Monday, October 6, 2008

TrICA's parking battle

Posted By on Mon, Oct 6, 2008 at 1:42 PM

From BW freelancer Breland Draper:

Plans by the Treasure Valley Institute for Children’s Art (TrICA) to renovate the old Immanuel Methodist Episcopal Church on 14th and Eastman are moving along much more slowly than anticipated.

A group called Save 14th Street has arisen during the last several months and voiced concerns regarding TrICA’s project, specifically the traffic and parking stresses if may bring to the street.

According to Kerena Youtz, one of the more vocal neighbors, the group says that it first supported TrICA’s efforts to build up the community but now feels that some of the plans may interfere with the neighborhood.

TrICA, a non-profit 501(c)3 organization, bought the church earlier this year with plans to turn the historic building into a center consisting of a library, dance studio, performance space, and employee offices.

Kerena says that she wants people to understand that no one in the neighborhood is against TrICA’s dance programs, but that there are a few concerns regarding the organization’s plans to hold weddings and business conferences in the building. She fears the outcome of increased traffic and parking that these events would draw to the residential area.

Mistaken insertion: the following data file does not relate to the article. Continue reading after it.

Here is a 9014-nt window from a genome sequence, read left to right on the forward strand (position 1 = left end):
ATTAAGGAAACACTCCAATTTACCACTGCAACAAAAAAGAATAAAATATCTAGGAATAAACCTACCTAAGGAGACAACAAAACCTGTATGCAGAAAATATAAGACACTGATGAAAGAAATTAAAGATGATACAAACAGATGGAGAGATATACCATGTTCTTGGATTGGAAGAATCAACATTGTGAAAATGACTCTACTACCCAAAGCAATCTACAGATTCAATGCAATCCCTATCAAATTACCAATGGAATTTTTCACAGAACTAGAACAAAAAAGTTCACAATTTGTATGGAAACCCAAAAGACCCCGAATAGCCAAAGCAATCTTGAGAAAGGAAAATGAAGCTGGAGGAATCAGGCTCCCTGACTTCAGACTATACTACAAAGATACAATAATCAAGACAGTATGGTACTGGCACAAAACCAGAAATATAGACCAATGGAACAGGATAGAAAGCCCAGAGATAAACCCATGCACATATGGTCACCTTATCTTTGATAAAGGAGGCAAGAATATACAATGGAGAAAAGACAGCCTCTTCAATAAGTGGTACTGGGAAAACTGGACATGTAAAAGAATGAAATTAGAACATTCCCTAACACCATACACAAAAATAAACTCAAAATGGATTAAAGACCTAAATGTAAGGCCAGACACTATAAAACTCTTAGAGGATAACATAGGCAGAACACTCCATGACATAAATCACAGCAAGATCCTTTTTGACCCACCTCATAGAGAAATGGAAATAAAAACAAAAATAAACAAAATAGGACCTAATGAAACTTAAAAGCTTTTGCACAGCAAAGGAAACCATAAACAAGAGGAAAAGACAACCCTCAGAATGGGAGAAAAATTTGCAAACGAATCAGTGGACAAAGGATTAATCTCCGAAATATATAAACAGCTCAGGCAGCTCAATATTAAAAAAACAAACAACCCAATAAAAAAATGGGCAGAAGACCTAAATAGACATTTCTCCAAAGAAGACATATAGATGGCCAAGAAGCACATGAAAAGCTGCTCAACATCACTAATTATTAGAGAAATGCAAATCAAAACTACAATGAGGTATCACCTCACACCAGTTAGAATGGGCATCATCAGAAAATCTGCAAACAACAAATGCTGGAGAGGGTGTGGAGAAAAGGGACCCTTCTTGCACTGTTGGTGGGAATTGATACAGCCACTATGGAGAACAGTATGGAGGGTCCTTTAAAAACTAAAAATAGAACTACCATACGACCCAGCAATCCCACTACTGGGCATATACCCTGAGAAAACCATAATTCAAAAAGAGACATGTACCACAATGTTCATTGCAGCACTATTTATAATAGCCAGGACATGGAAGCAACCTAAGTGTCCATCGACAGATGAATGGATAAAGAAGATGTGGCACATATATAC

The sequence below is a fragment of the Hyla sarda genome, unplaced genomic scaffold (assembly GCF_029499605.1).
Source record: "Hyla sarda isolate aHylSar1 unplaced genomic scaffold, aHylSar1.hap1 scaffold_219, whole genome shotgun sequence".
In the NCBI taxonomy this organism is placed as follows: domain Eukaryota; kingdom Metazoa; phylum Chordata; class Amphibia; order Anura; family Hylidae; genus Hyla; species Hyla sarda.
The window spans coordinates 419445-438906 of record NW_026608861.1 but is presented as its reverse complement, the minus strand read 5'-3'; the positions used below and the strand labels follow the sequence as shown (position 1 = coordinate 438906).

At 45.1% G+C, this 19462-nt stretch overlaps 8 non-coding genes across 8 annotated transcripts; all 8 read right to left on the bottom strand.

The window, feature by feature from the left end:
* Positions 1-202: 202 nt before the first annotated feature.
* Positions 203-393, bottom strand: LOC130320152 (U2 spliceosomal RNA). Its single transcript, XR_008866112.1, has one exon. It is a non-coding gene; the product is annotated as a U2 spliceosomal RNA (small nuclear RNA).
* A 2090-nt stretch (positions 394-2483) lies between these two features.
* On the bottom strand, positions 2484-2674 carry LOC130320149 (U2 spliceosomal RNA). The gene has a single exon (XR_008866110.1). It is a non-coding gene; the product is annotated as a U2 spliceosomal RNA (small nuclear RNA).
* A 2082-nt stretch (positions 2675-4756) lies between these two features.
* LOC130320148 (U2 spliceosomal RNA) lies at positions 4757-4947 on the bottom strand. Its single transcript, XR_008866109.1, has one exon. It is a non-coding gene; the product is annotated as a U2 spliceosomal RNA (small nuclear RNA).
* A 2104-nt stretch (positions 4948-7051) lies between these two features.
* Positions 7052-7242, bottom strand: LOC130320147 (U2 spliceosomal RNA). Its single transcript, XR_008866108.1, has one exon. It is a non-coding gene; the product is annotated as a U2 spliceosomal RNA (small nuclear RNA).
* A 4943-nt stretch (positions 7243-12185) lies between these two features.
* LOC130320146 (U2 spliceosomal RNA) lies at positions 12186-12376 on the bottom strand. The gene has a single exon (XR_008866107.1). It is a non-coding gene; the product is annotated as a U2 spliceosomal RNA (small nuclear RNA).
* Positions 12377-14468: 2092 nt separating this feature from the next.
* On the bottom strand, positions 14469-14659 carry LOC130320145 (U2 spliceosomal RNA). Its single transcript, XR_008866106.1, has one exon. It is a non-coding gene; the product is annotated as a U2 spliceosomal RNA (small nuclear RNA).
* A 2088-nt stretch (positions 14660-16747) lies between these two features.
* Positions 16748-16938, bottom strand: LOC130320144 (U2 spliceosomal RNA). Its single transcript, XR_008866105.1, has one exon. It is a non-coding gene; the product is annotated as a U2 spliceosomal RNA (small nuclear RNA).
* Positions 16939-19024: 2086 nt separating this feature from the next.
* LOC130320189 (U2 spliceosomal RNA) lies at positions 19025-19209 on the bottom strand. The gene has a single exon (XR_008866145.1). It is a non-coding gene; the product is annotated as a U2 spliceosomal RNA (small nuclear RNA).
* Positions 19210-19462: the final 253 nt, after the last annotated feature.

To lessen the fears of streets packed with cars, TrICA purchased the foreclosed house next door at 1509/1511 N. 14th and plans to restore the lot as a children’s garden and a parking area to accommodate for about 20 vehicles. But this response just brought up another problem for the neighborhood. The North End is known for its historic and architecturally diverse homes, and the neighbors fear that in order to put up a parking lot TrICA will have to demolish the 100-year old house next door.

TrICA has not yet come up with a plan for the house but feels confident that the project can be completed without tearing it down. They have even hinted at plans to renovate the house for office space.

At a recent North End Neighborhood Association meeting TrICA’s founder and leader Jon Swarthout described a two-phase process. The first phase consists of initial restoration, including work on the structural support of the church and remediation of meth residue and lead paint. The second phase would consist of completely restoring the church, applying for permits, and construction on the lot next door. Phase one is estimated to take about six months to complete, and until then phase two is nothing but an idea.

TrICA and the neighbors have sat down with each other to discuss their options, but for now the fate of 14th Street is unknown.


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